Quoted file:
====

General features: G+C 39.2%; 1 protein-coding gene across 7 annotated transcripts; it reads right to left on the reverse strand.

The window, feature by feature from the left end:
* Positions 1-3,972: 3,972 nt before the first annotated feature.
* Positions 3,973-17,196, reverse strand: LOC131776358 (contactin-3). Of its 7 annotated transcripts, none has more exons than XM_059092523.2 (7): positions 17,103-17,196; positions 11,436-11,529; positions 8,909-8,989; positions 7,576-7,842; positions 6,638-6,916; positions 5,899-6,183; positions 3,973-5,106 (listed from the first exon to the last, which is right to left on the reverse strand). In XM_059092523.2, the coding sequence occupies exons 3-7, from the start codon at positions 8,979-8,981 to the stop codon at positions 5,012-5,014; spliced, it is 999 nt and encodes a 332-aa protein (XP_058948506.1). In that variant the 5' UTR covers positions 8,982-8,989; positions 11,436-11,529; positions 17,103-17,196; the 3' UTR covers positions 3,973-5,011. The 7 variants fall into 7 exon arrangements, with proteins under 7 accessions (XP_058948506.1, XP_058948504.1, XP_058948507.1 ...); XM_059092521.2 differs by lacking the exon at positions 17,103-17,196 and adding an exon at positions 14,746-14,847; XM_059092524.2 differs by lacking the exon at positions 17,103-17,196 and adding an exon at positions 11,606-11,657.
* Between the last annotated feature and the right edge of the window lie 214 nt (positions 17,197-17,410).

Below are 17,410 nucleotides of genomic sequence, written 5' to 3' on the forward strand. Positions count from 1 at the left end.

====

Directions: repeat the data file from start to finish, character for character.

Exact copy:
General features: G+C 39.2%; 1 protein-coding gene across 7 annotated transcripts; it reads right to left on the reverse strand.

The window, feature by feature from the left end:
* Positions 1-3,972: 3,972 nt before the first annotated feature.
* Positions 3,973-17,196, reverse strand: LOC131776358 (contactin-3). Of its 7 annotated transcripts, none has more exons than XM_059092523.2 (7): positions 17,103-17,196; positions 11,436-11,529; positions 8,909-8,989; positions 7,576-7,842; positions 6,638-6,916; positions 5,899-6,183; positions 3,973-5,106 (listed from the first exon to the last, which is right to left on the reverse strand). In XM_059092523.2, the coding sequence occupies exons 3-7, from the start codon at positions 8,979-8,981 to the stop codon at positions 5,012-5,014; spliced, it is 999 nt and encodes a 332-aa protein (XP_058948506.1). In that variant the 5' UTR covers positions 8,982-8,989; positions 11,436-11,529; positions 17,103-17,196; the 3' UTR covers positions 3,973-5,011. The 7 variants fall into 7 exon arrangements, with proteins under 7 accessions (XP_058948506.1, XP_058948504.1, XP_058948507.1 ...); XM_059092521.2 differs by lacking the exon at positions 17,103-17,196 and adding an exon at positions 14,746-14,847; XM_059092524.2 differs by lacking the exon at positions 17,103-17,196 and adding an exon at positions 11,606-11,657.
* Between the last annotated feature and the right edge of the window lie 214 nt (positions 17,197-17,410).

Below are 17,410 nucleotides of genomic sequence, written 5' to 3' on the forward strand. Positions count from 1 at the left end.